Addressing Frequent Cardiovascular Risk Factors in Visually Impaired Patients

May 5, 2021
Kevin Kunzmann

CDC data suggest ophthalmic patients are significantly more likely to present with a heart disease-driving condition or habit. How could preventive care improve?

Research presented this week at the Association for Research in Vision and Ophthalmology (ARVO) 2021 Virtual Sessions showed that patients with visual impairment are notably more likely to present with cardiovascular disease and risk factors for it than the general population.

In new data from US Centers for Disease Control and Prevention (CDC) investigators, presented by Elizabeth Lundeen, PhD, MPH, of the Division of Diabetes Translation at the CDC, patients with visual impairment who participated in a 2018 national health survey showed greater likelihood for more than a half-dozen risk factors associated with cardiovascular disease and major adverse cardiovascular events.

Among the most prevalent findings included a 46% greater likelihood of diabetes in visually-impaired persons versus the general population (associated prevalence ratio [aPR], 1.46; 95% CI, 1.32 - 1.63), and 36% greater likelihood of smoking status (aPR, 1.36; 95% CI, 1.24 - 1.48).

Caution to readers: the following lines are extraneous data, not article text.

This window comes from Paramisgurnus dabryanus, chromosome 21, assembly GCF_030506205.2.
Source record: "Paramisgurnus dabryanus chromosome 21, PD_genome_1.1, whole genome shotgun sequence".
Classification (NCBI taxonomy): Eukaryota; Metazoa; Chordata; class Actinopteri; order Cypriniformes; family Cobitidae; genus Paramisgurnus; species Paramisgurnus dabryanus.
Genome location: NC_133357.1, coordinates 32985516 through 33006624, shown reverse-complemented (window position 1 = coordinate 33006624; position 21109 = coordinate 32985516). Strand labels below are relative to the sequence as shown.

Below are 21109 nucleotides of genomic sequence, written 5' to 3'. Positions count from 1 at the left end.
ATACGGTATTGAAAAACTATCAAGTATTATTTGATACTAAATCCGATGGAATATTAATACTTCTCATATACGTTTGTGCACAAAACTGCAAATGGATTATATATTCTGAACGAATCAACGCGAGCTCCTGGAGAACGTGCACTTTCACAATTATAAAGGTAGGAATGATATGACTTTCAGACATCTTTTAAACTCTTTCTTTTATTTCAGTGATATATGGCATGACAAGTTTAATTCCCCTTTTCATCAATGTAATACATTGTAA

In an interview with HCPLive during ARVO 2021, Lundeen discussed how the observed risk factors—which additionally included obesity and hypertension, among others—closely overlap between cardiovascular disease and age-related macular degeneration (AMD), the leading cause of blindness in the US.

“There’s just a strong correlation between cardiovascular health and vision health,” she explained.

Lundeen also discussed how the findings, which only cement the linkage between health- and lifestlye-related cardiovascular risk factors and worsened vision health, could provide guidance for experts to be “creative” with their chronic disease-preventive solutions.

“I think there are opportunities to better integrate vision screening and attention to vision health within routine clinical care—whether it’s from a general practitioner, an endocrinologist, a cardiologist,” she said. “As well, there are opportunities to integrate chronic disease prevention into rehabilitative vision services.”


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